Report questions security of voting machines in Southwest Virginia
ROANOKE COUNTY (WSLS 10) - A preliminary report by the Virginia Department of Elections shows a security risk for touch screen voting machines still used by nine communities in Southwest Virginia.
The report found security problems with the WinVote machines wireless network.
Interference from a smartphone is blamed for shutting down several machines in Spotsylvania County during the November 2014 election. That problem, along with similar ones in Henrico County and Virginia Beach, led to Governor Terry McAuliffe calling for an investigation into the voting machines.
The preliminary results of the report "raise grave concerns about the security risks" associated with the machines.
"The integrity of the legislative process and the electoral process is extremely important to the citizens," said Sen. John Edwards (D-Roanoke). "I'm hoping we can get this taken care of and eventually get rid of all of the (touch screens) because of the problems they've had."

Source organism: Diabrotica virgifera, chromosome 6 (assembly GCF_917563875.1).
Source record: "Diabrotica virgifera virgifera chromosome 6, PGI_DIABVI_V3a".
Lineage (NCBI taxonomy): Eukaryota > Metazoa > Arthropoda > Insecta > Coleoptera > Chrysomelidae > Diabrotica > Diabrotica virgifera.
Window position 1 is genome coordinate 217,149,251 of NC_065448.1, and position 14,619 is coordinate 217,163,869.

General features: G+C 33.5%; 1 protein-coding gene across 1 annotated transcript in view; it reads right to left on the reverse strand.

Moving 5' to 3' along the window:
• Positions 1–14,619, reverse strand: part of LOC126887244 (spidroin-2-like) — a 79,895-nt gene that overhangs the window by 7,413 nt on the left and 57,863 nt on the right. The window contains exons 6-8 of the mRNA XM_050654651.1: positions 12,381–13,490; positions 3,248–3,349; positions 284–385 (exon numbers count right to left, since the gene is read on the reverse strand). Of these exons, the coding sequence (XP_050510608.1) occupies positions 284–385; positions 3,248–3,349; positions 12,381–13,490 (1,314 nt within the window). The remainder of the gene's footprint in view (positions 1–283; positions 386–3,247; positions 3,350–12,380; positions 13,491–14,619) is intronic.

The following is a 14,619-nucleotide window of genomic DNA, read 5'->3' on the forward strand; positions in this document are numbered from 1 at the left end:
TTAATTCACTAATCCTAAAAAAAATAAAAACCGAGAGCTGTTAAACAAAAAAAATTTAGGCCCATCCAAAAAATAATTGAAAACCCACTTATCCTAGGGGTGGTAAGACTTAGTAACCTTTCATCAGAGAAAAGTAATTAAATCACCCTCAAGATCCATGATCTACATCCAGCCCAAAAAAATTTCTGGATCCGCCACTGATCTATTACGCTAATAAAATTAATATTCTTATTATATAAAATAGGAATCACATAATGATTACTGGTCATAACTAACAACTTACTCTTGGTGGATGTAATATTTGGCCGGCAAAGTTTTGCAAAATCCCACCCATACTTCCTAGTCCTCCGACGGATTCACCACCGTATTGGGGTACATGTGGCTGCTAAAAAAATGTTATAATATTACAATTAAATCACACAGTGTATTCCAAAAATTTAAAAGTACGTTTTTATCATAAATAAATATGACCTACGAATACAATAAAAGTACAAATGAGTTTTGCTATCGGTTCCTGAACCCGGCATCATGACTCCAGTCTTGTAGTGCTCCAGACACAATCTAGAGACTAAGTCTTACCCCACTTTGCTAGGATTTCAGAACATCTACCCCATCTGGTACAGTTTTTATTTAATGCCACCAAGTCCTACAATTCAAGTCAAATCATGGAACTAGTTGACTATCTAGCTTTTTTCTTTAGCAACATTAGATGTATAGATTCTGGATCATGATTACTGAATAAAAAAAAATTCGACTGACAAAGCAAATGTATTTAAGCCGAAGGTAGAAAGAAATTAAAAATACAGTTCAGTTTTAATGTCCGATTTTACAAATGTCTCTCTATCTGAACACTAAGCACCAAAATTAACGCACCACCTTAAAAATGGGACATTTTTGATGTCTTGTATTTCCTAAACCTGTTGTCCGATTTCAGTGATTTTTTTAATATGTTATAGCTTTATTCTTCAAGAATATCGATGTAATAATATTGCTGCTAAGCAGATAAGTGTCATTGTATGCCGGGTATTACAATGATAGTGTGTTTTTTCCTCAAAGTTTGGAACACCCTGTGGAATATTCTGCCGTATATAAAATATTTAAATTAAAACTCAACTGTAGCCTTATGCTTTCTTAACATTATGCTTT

Nine communities in southwest and central Virginia use the WinVote machines. They are Appomattox, Botetourt, Craig, Floyd, Henry, Montgomery, Nelson and Roanoke counties, and Lynchburg.
The report calls for several changes including testing of voting equipment that's more than two years old, pre and post election reports by localities, and having a public hearing in the next seven to 10 days before a decision on changes is made.
"I still feel confident with our equipment," said Roanoke County Registrar Judy Stokes, where WinVote machines are used in all 32 precincts. "We maintain it, we test it before each election to make sure it's working properly. I feel confident about it."
Roanoke and Botetourt counties will be the only two local communities that will use the machines during the June primary election. Eventually, all touch screen voting machines in Virginia will be replaced.
The General Assembly has mandated communities move to the optical scan voting machines by November 2016. That change was instituted to keep a paper trail.
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